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How I Navigate My Relationship and Finances


Well, this may surprise you, but my wife KT and I have never ever, ever combined our finances. We both came into this relationship autonomous women–financially, emotionally, and personally-speaking–and we have remained autonomous women. We do combine things such as owning a home in joint tenancy with right of survivorship, but she totally controls her savings accounts, her investment accounts, her checking accounts, her retirement accounts, and I totally control mine.

Now, one would expect that I being SUZE ORMAN would tell KT what to invest in: no, I don’t. That’s because, in my opinion, that renders KT powerless.

KT is a powerful, smart, intelligent woman that needs and, thankfully, wants to know how to handle her money on her own. I absolutely educate her on what to look for, but her decisions are ultimately her own. She scours her statements every month and when she doesn’t understand something, she asks me and she also calls the advisor handling the account. It is essential she has her own relationship with our lawyers and advisors.

So, why did we set it up this way?

In my opinion, the problem in relationships is when you designate financial jobs. One usually takes over paying the bills, one usually takes over making the investments, one usually knows everything about where all the money is and the other does not.

If something happens to one person, then the other person is like, “Oh, how do I do that?” or, “Where is the money invested?” And in a time of an emotional loss, whether it’s divorce or death, that is not the time to learn how to handle your money.

So, KT knows how to handle money. I know how to handle money. KT knows how to invest. I know how to invest. KT knows where the money is going. I know where the money is going, and it’s just that simple.

Now, combining financial responsibilities is not just about how you pay bills or how you invest, it’s also about the reason why you buy what you buy, how much you spend on gifts, how much you donate. Every single financial decision we decide together.

This is important because, in reality, the person who has the most money should not yield the most power. It doesn’t matter how much you have or how little you have. The fact of the matter is you’re in this relationship together and, therefore, you both have equal power and what you do, financially-speaking, affects the person you are with. It’s subtle. Power plays are subtle.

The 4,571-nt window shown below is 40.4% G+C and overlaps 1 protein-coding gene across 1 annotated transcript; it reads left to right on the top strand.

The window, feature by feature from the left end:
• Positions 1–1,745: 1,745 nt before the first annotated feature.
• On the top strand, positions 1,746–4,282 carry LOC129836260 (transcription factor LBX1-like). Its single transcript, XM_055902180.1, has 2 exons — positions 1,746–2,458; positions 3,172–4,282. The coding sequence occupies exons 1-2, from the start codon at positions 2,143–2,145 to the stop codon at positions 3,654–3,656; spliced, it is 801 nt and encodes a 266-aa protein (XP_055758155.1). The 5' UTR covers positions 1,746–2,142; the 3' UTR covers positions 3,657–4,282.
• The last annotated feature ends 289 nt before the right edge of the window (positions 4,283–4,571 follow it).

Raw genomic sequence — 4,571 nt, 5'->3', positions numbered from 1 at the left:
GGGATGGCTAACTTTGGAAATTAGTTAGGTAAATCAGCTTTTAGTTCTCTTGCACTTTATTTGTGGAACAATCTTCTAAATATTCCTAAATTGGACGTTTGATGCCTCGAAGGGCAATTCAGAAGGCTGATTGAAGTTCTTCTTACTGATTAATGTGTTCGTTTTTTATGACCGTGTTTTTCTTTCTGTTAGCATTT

So, again, it’s not always just about money, per se. It’s about your combined decisions and about how you spend money.

I am not talking about every penny you spend, because you also need to feel independent. I am talking about the amounts of money that your spouse would obviously care about. Now, for some of you that could be $20, for others it could be far more. But, for me after almost 20 years together, I know when to ask and when I don’t need to. I personally love asking KT. I don’t see it as an infringement on my own power; I see it as an empowerment of our union. And to say we have the most perfect union ever is putting it mildly. While obviously we have arguments, I can tell you we have never ever had an argument over money and in today’s world that’s an amazing accomplishment.

In summary, remember these 3 things when navigating finances in your own relationship:

  1. Make sure you’re both financially literate: both people should know how to handle the money.
  2. The person who has the most money shouldn’t be able to yield the most power.
  3. It’s not always about the money, it’s about your combined decisions as a unit.


Suze Orman is an American author, financial advisor, motivational speaker, television host, and host of the 'Women and Money' podcast. In 1987, she founded the Suze Orman Financial Group. The Suze Orman Show began airing on CNBC in 2002, running for 13 years in the U.S. and internationally. For more information about Suze Orman, go to www.suzeorman.com/.